Infrastructure experts cast doubt over UK’s biggest energy projects including nuclear clear-up

Pictured: An artist's impression of the UK's future geological nuclear waste storage facility

The Infrastructure and Project Authority (IPA) has also raised concerns about the majority of the Government’s other key energy infrastructure programmes, including the Low-Cost Nuclear Programme funding R&D for small modular reactors.

These warnings are contained within the Authority’s new annual assessment. Published late last week, it assesses whether 244 Government-backed projects with a total whole-life cost exceeding £805bn are progressing well.

Projects are given a ‘green’ rating if delivery if on time, there are no significant quality issues and no other issues that could threaten delivery. Those that are unlikely to be delivered without a major change of direction are ranked as ‘red’. Those with delays, quality issues or other problems which may yet be resolved receive an ‘amber’ rating.

Of the 19 projects covered that are overseen by the Department for Energy Security and Net-Zero (DESNZ), only three get the ‘green’ rating. These are the Local Authority Delivery scheme, which funds councils to upgrade homes and reduce carbon; the SIXEP effluent treatment plant and the storage plant at Sellafield.

But efforts to improve analytical services at Sellafield, the former centre of nuclear reprocessing in the UK, received a ‘red’ ranking. The Authority believes that the successful delivery of the project “appears to be unachievable”. The project concerts assessing and categorizing waste on site.

The Authority has also downgraded the UK Government’s plans for a major geological nuclear waste storage facility to ‘amber’, from ‘green’ in 2021. This facility is being built both to deal with waste from new nuclear sites, but also to consolidate existing waste storage; at present, more than 20 above-ground facilities across the UK are used, each with a maximum design life of 100 years.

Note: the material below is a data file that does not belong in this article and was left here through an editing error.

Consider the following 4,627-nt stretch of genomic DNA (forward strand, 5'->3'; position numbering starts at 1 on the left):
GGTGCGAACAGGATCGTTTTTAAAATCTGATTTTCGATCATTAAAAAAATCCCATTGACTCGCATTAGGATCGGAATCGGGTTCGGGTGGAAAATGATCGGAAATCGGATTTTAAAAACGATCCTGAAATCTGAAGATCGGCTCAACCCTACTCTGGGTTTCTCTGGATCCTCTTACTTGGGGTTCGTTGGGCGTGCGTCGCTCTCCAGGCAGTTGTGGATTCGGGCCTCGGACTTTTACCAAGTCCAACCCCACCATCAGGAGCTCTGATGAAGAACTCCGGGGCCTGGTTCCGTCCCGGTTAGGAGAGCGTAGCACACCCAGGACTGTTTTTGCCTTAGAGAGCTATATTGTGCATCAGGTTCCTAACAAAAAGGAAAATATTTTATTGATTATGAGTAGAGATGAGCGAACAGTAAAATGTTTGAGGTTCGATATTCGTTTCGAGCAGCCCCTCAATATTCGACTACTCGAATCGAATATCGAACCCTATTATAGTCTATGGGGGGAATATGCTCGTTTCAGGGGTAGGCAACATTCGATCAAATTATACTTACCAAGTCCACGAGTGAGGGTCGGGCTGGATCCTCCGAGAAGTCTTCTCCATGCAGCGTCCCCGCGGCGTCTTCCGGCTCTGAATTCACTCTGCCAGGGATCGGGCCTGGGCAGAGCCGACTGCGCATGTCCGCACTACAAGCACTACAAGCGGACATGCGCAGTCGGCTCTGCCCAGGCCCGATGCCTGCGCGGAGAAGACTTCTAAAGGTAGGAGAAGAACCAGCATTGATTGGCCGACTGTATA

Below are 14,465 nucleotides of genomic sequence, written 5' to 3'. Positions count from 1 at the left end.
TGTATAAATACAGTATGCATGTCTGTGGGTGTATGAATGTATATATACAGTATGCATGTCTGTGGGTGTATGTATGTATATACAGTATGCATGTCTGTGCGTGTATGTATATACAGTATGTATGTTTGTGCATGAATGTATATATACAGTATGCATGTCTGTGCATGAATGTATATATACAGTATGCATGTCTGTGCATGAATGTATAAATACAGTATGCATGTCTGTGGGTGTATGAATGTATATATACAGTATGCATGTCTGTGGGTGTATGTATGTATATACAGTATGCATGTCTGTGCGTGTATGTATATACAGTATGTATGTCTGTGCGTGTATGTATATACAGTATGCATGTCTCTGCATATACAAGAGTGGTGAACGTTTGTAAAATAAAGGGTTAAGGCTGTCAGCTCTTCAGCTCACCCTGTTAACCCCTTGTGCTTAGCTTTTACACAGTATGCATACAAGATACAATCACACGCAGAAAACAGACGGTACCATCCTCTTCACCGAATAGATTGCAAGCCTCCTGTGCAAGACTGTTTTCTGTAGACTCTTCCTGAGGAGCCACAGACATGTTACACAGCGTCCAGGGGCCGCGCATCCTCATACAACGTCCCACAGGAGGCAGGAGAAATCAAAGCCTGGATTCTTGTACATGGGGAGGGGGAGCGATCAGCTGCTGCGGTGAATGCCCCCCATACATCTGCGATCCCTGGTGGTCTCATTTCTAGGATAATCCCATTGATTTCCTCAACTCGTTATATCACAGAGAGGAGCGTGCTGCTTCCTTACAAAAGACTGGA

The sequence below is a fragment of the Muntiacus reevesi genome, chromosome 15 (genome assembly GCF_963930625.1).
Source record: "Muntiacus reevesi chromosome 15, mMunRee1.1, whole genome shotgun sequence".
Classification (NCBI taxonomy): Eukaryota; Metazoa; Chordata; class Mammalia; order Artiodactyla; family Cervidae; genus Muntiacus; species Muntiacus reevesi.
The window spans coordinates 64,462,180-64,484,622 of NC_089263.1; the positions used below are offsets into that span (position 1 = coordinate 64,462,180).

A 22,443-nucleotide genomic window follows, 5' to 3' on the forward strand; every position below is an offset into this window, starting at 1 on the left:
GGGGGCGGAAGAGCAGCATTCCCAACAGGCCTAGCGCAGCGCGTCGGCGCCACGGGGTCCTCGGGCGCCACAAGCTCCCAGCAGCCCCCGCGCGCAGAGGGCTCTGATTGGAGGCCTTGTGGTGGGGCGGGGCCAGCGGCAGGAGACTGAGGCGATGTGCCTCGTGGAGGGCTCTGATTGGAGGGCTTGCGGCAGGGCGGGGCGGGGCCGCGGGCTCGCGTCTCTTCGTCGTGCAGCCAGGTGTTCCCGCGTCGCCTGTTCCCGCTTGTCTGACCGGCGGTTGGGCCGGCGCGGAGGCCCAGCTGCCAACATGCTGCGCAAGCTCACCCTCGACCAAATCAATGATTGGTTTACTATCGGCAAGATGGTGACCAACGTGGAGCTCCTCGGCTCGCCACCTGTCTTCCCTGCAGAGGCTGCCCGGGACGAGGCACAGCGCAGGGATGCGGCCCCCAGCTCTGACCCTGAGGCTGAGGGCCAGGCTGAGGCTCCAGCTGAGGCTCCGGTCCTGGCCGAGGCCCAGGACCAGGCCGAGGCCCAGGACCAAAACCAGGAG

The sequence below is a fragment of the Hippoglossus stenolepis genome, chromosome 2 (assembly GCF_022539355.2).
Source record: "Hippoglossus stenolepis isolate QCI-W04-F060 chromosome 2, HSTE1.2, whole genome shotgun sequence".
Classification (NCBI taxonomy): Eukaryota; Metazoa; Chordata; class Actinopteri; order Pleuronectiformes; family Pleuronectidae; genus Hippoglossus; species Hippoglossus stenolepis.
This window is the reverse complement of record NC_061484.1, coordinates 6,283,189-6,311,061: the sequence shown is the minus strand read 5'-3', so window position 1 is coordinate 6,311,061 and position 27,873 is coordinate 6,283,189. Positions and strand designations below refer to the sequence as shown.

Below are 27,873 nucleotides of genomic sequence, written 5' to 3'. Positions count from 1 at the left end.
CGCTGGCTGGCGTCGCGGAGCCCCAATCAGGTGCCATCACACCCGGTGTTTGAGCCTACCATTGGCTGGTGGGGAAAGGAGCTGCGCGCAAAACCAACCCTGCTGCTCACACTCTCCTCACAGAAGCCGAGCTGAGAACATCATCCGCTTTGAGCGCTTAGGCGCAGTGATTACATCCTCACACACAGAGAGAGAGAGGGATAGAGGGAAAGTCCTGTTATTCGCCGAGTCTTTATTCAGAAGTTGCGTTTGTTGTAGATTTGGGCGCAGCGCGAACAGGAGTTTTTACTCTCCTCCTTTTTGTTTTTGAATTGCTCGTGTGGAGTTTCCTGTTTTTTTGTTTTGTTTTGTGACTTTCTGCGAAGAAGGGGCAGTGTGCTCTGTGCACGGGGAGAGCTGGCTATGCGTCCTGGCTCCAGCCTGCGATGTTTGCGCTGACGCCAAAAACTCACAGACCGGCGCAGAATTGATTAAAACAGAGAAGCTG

Beyond nuclear

Two DESNZ Projects – Sizewell C and the development of carbon capture and storage – are exempt from assessment due to commercial sensitivities. Besides the analytical services at Sellafield, the others are all ranked as ‘amber’.

These include the national rollout of smart meters to homes; the Net-Zero Hydrogen fund; the Homes Upgrade Grant (HUG) for home retrofitting; the Public Sector Decarbonisation Scheme; the Industrial Decarbonisation and Hydrogen Revenue Support scheme and the Green Homes Grant.

Of the £1bn initially promised under the Green Homes Grant, less than £200m was provided in the initial format. The IPA report states that £500m has now been administered to local authorities in England in total.

edie has reached out to DESNZ for a response to the IPA report.

Green projects beyond DESNZ are included in the report, which also covers key schemes relating to land management, water infrastructure and transport infrastructure.

Under the Department for Transport (DfT), Crossrail has been upgraded from ‘amber’ last year to ‘green’ this time around. A ‘green’ score is also awarded to the Midland Main Line programme for railway electrification.

Nonetheless, the DfT’s overall rail transformation programme receives an ‘amber’ ranking, as does the Transpenine Route upgrade. There are no ‘green’ rankings for any part of the HS2 scheme, with Pashe 1 and Phase 2a both downgraded to ‘red’.

The Rapid Charging Fund, which has a target to allocate £950m to improve electrical capacity on major roads to serve electric vehicle chargers, receives an ‘amber’ rating. The IPA has called the Fund a “successful project” so far on its Twitter.

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